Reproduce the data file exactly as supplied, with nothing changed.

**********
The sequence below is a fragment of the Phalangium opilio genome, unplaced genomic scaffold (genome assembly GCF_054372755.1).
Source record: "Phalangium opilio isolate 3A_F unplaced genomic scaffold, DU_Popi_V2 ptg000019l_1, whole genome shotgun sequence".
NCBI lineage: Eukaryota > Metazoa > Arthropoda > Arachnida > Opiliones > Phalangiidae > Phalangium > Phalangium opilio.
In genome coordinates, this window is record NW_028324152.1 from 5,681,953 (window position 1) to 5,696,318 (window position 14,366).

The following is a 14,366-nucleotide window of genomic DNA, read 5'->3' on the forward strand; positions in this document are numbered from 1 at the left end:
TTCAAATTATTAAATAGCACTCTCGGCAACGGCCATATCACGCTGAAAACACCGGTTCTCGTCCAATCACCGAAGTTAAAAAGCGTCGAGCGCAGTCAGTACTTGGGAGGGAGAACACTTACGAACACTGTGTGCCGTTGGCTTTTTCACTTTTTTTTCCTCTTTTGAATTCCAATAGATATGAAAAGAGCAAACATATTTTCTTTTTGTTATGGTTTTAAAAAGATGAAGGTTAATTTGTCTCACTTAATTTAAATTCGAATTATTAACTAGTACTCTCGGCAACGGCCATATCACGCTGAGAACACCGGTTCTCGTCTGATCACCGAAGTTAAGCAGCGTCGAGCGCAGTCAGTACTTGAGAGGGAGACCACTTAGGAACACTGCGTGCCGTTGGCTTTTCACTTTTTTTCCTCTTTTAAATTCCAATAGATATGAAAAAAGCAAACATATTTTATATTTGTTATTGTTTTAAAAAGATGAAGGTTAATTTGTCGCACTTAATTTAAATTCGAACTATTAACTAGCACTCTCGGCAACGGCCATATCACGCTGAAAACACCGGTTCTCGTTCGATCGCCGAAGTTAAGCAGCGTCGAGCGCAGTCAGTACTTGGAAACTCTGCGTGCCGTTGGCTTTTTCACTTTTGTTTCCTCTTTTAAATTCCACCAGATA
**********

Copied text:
The sequence below is a fragment of the Phalangium opilio genome, unplaced genomic scaffold (genome assembly GCF_054372755.1).
Source record: "Phalangium opilio isolate 3A_F unplaced genomic scaffold, DU_Popi_V2 ptg000019l_1, whole genome shotgun sequence".
NCBI lineage: Eukaryota > Metazoa > Arthropoda > Arachnida > Opiliones > Phalangiidae > Phalangium > Phalangium opilio.
In genome coordinates, this window is record NW_028324152.1 from 5,681,953 (window position 1) to 5,696,318 (window position 14,366).

The following is a 14,366-nucleotide window of genomic DNA, read 5'->3' on the forward strand; positions in this document are numbered from 1 at the left end:
TTCAAATTATTAAATAGCACTCTCGGCAACGGCCATATCACGCTGAAAACACCGGTTCTCGTCCAATCACCGAAGTTAAAAAGCGTCGAGCGCAGTCAGTACTTGGGAGGGAGAACACTTACGAACACTGTGTGCCGTTGGCTTTTTCACTTTTTTTTCCTCTTTTGAATTCCAATAGATATGAAAAGAGCAAACATATTTTCTTTTTGTTATGGTTTTAAAAAGATGAAGGTTAATTTGTCTCACTTAATTTAAATTCGAATTATTAACTAGTACTCTCGGCAACGGCCATATCACGCTGAGAACACCGGTTCTCGTCTGATCACCGAAGTTAAGCAGCGTCGAGCGCAGTCAGTACTTGAGAGGGAGACCACTTAGGAACACTGCGTGCCGTTGGCTTTTCACTTTTTTTCCTCTTTTAAATTCCAATAGATATGAAAAAAGCAAACATATTTTATATTTGTTATTGTTTTAAAAAGATGAAGGTTAATTTGTCGCACTTAATTTAAATTCGAACTATTAACTAGCACTCTCGGCAACGGCCATATCACGCTGAAAACACCGGTTCTCGTTCGATCGCCGAAGTTAAGCAGCGTCGAGCGCAGTCAGTACTTGGAAACTCTGCGTGCCGTTGGCTTTTTCACTTTTGTTTCCTCTTTTAAATTCCACCAGATA